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For me, Instagram is a land of the midnight sun, a wide-open place that's always lit up, bristling with visions, pictures, strangers, shooting stars, screwballs, and well-known artists posting images from everywhere, together creating this immense abstract missive or amazing rebus that seems to speak just to me, the curious curator of my own lit-up Instagramland. Strangest in this strange land is that 123,000 people now follow me. Or are following their idea of me: New York Magazine's art critic acting out in pictures online.
Stephen Ormandy's spatial and tonal sensibilities play out in a series of paintings and small digitally generated acrylic sculptures which are a three-dimensional expression of his works on canvas. Pictured is Unsquare Dance
Bold colour, intuitive composition and playful design are the hallmark elements of Stephen Ormandy's work. A collection of his new paintings, including Look Both Ways (2014), right, shows at Olsen Irwin gallery in Sydney from 18 November - 7 December. olsenirwin.com
As a descriptive term, abstract painting is a bit vague. After all, both Joan Miro and Jackson Pollock were abstractionists. But Miro expresses an exuberant joie de vivre, while Pollock seems driven by a seething inner angst. If you had to place Australian artist Stephen Ormandy on Team Miro or Team Pollock, the choice would be clear. Ormandy’s abstraction is uplifting. His colourful canvasses are full to bursting with an almost irrepressible cheer.
You’ve recently made the move to Los Angeles. How is it treating you?
I moved to West Hollywood in February this year with my wife Sarah and am represented by the Heather James Fine Art Gallery. The Gallery deals with new and secondary work from Andy Warhol, Picasso, Yves Klein and Damien Hirst. It has spaces in Palm Desert and Jackson Hole here in the States and I have a solo exhibition at the Palm Desert gallery in January 2015.
Suburban domestic architecture fascinates Australian artists. Jenny Watson documented street views of five Melbourne houses in which she had lived, titling them by suburb, for example 'Mont Albert' (1975 - 77). Howard Arkley titled his depictions of suburban houseing ironically, including 'A Splendid Superior Home' (1989). In his first solo exhibition in London, held at the Fine Art Society Contemporary gallery, Paul Davies ups the architectural ante, depicting exteriors of archetypal modernist houses.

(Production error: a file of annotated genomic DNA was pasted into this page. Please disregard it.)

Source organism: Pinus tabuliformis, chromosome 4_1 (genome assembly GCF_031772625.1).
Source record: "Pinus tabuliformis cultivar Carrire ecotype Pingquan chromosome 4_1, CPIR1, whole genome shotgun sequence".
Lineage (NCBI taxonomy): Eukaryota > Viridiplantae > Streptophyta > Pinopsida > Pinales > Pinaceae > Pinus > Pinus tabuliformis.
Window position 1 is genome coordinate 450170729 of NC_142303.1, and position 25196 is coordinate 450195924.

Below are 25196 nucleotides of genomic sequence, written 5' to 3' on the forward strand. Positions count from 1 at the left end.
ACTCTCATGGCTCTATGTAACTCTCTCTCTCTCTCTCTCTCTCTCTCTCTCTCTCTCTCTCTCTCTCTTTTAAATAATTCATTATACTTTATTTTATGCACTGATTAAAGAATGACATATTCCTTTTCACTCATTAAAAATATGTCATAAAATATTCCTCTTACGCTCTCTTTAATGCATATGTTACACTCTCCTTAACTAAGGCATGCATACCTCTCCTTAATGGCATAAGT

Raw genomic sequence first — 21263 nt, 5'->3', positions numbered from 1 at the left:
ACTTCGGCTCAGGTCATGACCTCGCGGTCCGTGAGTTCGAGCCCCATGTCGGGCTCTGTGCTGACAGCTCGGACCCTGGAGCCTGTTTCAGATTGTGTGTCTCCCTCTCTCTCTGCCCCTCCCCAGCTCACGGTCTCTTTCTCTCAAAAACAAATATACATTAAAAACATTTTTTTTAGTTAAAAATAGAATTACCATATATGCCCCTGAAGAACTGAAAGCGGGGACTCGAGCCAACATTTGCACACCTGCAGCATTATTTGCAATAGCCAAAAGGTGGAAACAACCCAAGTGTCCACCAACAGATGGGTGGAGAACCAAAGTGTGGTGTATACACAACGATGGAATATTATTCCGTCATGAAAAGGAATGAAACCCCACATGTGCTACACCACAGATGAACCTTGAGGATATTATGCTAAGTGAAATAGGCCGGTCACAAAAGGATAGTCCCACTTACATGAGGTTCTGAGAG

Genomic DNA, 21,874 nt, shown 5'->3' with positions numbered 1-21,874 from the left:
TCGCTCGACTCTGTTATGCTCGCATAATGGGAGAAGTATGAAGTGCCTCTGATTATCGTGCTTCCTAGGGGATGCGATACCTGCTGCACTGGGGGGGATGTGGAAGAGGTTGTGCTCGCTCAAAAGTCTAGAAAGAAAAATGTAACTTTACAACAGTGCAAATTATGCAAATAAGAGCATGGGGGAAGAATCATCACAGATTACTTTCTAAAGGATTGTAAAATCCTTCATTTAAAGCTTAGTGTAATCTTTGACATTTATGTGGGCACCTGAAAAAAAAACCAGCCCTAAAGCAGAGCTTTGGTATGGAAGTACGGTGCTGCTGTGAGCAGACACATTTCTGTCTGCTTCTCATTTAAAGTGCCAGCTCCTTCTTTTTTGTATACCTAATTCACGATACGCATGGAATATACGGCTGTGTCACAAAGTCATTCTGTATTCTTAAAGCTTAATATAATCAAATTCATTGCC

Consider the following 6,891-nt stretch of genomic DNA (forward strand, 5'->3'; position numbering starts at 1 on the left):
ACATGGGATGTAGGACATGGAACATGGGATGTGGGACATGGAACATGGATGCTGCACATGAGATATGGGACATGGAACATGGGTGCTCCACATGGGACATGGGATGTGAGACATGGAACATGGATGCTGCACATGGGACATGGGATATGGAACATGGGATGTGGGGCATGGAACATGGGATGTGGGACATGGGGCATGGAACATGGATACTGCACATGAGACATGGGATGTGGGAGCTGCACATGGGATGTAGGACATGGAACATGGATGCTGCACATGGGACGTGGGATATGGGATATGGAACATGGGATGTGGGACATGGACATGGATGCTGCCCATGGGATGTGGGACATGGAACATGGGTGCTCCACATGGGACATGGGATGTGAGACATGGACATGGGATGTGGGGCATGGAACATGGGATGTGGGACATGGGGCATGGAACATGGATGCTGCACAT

15 July 2014
27 June 2014
Art District XIII, in Delhi's Lado Sarai, may jostle for space with other galleries, but is different in its attitude. While number '13' challenges the conventional unlucky paradigm, the front road leads into canvases adorning the walls.
"Art must be accessible to you," says Kapil Chopra, president of the Oberoi Group and mentor, Art District XIII.
Interpreted by painters in many different ways, Modernism continues to be a compelling subject matter and muse that encourages artists to go beyond notions of simple representation and instead seek to evoke something more profound.
May 3-4 2014
It began, like many artistic endeavours, in Paris. The city where Samuel Beckett wrote En Attendant Godot in 1948, which he translated into Waiting for Godot and later premiered at the Theatre de Babylone in 1953, would draw artist Nicholas Harding into that absurdist drama six decades later.
Australian artist Paul Davies first caught my eye earlier this year, with his atmospheric series of paintings which seductively draw you into a utopia that precariously balances between an unforgiving natural space and a built urban environment.
26 January 2014
Artist Paul Davies has a fascination with houses and architecture which he explores using stencils and painting. He's dressed down and paint-splattered when working in his Surry Hills studio, but come an exhibition opening, Davies is always one of the best dressed artists. Currently based in Sydney, where he is represented by Olsen Irwin gallery, Davies is moving to Los Angeles next month, where his signature casual and understated style will fit right in.
'Scuse me, but I've got a head of Christ here'. 'Right ho- just drop it outside,' says a cheerful Nic Fiddian-Green to the white-van man delivering an enormous sculpture. We are standing in his freezing- cold, rickety Surrey studio. "It's a converted sheep-shearing shed,' he tells me. "When I first moved in, there were rotting carcasses everywhere.' The face of God incarnate being delivered isn't the oddest thing that happens during our meeting. Gale-force winds are shaking the studio like the tornado in The Wizard of Oz; 25-foot-tall horses's heads are dotted around; and, at one point, the proceedings are interrupted by a vicar coming in to bless the space.